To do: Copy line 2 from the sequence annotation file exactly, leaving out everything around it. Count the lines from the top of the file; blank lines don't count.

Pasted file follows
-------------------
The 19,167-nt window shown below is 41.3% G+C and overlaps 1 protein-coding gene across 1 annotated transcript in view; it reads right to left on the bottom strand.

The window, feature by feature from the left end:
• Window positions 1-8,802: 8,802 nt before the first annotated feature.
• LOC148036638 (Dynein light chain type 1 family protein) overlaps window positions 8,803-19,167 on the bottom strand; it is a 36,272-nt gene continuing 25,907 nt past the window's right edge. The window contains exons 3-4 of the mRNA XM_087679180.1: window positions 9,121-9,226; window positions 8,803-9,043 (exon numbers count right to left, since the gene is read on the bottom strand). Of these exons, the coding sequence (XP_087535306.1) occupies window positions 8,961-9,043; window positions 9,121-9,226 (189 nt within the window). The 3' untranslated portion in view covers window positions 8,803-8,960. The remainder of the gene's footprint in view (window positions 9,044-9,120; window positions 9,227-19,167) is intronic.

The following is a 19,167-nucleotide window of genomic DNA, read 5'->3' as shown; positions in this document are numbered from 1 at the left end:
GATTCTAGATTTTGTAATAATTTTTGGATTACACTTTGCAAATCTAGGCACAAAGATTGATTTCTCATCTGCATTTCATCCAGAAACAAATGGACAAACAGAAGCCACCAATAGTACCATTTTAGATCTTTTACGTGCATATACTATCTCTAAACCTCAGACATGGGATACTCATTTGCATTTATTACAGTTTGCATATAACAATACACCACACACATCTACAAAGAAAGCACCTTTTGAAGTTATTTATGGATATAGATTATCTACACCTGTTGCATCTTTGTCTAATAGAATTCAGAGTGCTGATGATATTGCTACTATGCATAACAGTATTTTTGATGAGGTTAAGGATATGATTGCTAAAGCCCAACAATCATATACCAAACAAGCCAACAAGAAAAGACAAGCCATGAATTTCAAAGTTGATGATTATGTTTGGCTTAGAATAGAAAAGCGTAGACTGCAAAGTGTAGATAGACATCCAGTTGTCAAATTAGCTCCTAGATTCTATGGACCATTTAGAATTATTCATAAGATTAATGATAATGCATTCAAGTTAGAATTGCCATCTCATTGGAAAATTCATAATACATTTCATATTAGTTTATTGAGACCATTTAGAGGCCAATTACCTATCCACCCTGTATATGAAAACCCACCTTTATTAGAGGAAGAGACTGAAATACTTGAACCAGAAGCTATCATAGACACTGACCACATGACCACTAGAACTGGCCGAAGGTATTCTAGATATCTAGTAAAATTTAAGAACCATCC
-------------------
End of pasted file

The window, feature by feature from the left end: